U.S. mid-cap stocks declined in the second quarter, trailing their large-cap counterparts, paring some of their strong year-to-date gains. Value stocks trailed growth in the mid-cap universe, extending their underperformance over the past year. Eight of 10 sectors in the Russell Midcap Value Index posted negative returns. The telecommunication services sector fell the most, while health care performed the best, aided by strong earnings and revenue and several buyout deals. U.S. gross domestic product contracted slightly in the first quarter, but subsequent readings have led most analysts to forecast modestly positive economic growth in 2015.
The Mid-Cap Value Fund returned 0.20% in the quarter compared with −1.97% for the Russell Midcap Value Index, −0.54% for the Lipper Mid-Cap Value Funds Index, −0.01% for the Lipper Multi-Cap Value Funds Index. For the 12 months ended June 30, 2015, the fund returned 3.95% versus 3.67% for the Russell Midcap Value Index, 3.05% for the Lipper Mid-Cap Value Funds Index, 3.63% for the Lipper Multi-Cap Value Funds Index. The fund's average annual total returns were 3.95%, 15.76%, and 9.49% for the 1-, 5-, and 10-year periods, respectively, as of June 30, 2015. The fund's expense ratio was 0.80% as of its fiscal year ended December 31, 2014.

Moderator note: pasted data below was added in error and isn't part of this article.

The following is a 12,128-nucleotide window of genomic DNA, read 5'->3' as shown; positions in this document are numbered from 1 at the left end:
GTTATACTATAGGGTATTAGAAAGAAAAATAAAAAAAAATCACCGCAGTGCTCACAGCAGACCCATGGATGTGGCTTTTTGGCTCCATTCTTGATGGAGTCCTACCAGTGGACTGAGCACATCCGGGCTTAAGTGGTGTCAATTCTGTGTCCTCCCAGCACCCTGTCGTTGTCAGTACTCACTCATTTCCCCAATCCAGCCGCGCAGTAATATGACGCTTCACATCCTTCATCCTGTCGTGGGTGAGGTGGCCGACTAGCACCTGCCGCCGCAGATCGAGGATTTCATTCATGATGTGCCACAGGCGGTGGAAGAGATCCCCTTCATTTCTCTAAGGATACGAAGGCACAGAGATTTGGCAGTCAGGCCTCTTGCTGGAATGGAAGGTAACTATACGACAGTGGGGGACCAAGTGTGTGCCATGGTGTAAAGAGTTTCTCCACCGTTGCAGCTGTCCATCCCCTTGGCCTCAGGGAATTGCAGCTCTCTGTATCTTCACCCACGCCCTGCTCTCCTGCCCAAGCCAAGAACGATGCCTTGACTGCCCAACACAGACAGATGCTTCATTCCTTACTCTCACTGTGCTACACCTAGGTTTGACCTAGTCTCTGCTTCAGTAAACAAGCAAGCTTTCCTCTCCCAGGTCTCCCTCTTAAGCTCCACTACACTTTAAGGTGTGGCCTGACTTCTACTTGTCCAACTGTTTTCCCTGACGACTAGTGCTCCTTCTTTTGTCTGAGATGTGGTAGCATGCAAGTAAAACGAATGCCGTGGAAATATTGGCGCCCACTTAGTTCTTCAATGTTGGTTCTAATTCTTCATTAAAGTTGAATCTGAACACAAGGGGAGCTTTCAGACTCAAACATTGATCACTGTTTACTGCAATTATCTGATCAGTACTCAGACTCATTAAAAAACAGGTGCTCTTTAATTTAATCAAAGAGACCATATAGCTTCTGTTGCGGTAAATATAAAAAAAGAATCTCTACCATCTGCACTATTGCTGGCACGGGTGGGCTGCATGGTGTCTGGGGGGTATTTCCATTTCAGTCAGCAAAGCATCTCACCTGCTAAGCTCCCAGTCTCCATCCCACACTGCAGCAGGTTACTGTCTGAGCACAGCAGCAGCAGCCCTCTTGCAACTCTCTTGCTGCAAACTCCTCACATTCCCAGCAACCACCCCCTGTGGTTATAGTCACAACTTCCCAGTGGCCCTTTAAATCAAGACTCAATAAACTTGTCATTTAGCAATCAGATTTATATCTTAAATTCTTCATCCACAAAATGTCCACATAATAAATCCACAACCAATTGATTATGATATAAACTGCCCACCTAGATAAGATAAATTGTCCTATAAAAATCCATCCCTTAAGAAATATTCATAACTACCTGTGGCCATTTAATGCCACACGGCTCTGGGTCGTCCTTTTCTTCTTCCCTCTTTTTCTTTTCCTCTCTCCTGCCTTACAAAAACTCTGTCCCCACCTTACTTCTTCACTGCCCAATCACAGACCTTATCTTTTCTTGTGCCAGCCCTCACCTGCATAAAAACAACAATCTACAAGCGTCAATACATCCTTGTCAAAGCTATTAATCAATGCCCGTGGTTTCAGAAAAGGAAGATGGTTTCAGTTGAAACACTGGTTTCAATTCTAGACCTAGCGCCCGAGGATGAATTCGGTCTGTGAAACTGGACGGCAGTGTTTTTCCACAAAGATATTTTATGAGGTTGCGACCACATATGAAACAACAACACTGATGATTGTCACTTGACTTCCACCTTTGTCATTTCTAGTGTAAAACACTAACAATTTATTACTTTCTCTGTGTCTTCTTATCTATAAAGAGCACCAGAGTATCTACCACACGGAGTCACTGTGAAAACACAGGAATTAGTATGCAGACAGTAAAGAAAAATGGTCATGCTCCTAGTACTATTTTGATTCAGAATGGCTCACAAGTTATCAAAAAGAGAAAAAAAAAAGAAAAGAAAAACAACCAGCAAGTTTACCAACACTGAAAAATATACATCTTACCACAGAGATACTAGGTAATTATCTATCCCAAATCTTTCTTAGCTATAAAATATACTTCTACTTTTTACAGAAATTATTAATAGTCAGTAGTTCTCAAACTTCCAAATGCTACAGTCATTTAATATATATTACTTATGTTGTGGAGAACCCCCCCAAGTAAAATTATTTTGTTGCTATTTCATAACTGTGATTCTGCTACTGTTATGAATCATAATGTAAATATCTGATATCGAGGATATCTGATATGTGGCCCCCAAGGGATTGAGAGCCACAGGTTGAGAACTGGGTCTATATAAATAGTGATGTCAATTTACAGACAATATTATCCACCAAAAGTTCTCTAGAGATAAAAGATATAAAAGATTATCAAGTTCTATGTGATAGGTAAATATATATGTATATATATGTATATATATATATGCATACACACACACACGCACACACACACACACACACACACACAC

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Materials represent the portfolio's biggest overweight sector, and we have lately increased our exposure here due to many attractively valued opportunities. The portfolio has a large allocation to the metals and mining industry, particularly precious metals miners. The consumer discretionary sector accounts for a relatively large overweight following the latest Russell index rebalancing in June. Many of our holdings are in the media industry, where the disruption resulting from the shift to online content and distribution from traditional media has yielded more opportunities to own solid franchises at attractive prices. Consumer staples is another significant overweight sector replete with durable businesses and valuable brands. Most of our holdings are in the food products and food and staples retailing industries. On the other hand, energy is the biggest underweight sector, followed by information technology.
The year-to-date surge in corporate takeovers and a recent increase in shareholder activism have had a positive impact on several of our holdings. Because we focus on identifying undervalued or underperforming assets, some of our holdings are bound to draw the attention of acquisition-hungry companies or activist shareholders. The U.S. stock market's strong run since the spring of 2009 has made it more difficult to find companies trading below their intrinsic value. However, we are encouraged to see a decline in correlation, or the tendency of stocks within a sector to rise and fall in unison. With individual stock returns showing greater dispersion, we are finding more attractive investment opportunities despite the market's rise.